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News and Notes
from the Field

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July 23, 2017
End of Steamy Heat Wave
Notes From The Field
By Derek McGeehan
Amid this heat wave we had a satisfyingly productively sweaty week on the farm. Two thousand five hundred pounds of carrots were successfully harvested by the farm crew and CSA members after the tractor loosened the soil for ease of harvest. We'll all be enjoying this heirloom carrot variety known as Red Cored Chantenay for a couple of months. One thousand two hundred pounds of fresh sweet onions, also an heirloom variety, were pulled, trimmed, and stowed for distribution as well, about one-third of the total onion harvest.
Carrots and onions are two of the most challenging and sensitive crops that we grow so we're thrilled and extremely happy when we harvest a successful crop. They're also two of the most beloved and common foods. I should add that they also used to be some of the most labor intensive crops to grow. After some tweaking of growing methods, especially with the onions, we've begun to realize important improvements in yields while improving farm efficiency. In an attempt to have enough onions for the CSA we used to just try to grow too many. Instead of doing that this year we reduced the amount we grow by 20%, grew two instead of one per hole (therefore reducing the onion patch footprint by half), planted them into white plastic which deters some bugs, used two lines of drip tape irrigation instead of one, and following transplanting used hoops and row cover to shield the plants from a new invasive pest for their first month outside in the ground. Above is what the patch looked like in mid-April and below is current.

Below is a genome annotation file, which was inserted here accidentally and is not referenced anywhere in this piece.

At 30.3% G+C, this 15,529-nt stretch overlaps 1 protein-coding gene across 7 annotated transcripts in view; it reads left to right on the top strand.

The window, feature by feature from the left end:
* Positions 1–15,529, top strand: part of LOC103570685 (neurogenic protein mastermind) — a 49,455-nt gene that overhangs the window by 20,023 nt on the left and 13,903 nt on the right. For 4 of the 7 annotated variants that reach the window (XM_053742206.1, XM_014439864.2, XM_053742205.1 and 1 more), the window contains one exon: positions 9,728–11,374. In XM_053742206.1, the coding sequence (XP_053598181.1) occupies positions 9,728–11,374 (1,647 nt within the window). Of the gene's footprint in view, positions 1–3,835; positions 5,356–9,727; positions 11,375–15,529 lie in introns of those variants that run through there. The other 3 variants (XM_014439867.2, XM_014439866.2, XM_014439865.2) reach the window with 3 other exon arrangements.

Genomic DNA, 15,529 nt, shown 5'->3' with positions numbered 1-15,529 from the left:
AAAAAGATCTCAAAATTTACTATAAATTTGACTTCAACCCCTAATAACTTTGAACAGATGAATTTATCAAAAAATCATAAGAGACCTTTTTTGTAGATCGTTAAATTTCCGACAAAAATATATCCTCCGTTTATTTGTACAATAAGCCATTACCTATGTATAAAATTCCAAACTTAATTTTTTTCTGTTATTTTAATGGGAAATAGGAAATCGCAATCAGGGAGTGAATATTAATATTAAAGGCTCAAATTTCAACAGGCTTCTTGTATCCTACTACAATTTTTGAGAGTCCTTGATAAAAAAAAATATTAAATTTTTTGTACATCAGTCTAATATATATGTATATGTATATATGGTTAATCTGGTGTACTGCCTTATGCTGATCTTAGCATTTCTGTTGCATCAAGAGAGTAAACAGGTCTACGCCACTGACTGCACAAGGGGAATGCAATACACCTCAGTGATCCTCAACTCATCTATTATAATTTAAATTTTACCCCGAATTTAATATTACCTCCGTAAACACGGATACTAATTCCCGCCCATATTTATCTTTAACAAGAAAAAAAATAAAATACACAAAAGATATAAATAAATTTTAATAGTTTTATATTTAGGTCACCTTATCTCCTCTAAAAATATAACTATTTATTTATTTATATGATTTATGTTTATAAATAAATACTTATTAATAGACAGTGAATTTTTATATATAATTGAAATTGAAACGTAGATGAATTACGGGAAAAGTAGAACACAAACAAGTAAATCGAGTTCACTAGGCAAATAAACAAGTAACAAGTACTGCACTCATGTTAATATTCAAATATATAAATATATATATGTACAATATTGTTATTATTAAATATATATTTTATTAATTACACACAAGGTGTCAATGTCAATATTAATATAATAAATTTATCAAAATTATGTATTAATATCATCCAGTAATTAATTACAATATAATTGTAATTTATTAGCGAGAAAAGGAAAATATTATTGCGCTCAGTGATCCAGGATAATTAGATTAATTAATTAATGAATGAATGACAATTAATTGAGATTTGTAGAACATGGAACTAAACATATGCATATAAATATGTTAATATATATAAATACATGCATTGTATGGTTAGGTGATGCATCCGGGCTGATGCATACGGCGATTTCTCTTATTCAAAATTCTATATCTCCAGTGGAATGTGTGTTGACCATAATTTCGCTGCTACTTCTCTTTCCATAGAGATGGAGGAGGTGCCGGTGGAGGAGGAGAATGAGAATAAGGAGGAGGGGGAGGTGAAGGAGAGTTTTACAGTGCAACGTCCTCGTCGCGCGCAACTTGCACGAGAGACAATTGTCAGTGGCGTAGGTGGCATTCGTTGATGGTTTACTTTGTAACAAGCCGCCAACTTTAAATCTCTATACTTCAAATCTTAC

Regarding carrots, we've learned to use specific varieties that are somewhat shorter with tapered roots that perform well in heavy soils. We've also learned that if we seed them at appropriate spacing we may be able to avoid thinning, which takes A LOT of time. Carrots fortunately don't have much disease or pest pressure, so if we can stay on top of the weeds through cultivating and hand weeding we can generally rely on a crop (as long as we don't receive copious amounts of rain when they're practically mature and beckon for retrieval, which almost happened at the end of last week). Because they take up to 3 weeks to germinate and require the soil to remain moist we normally add a layer of row cover to slow down evaporation. Covering the soil, though, heats it up and can sometimes stimulate weed germination and growth that outpaces the carrots. So, some timely and very careful early cultivation is absolutely necessary to avoid losing the crop before it is barely established. The crop this year was cultivated three or four times and handweeded at least once.
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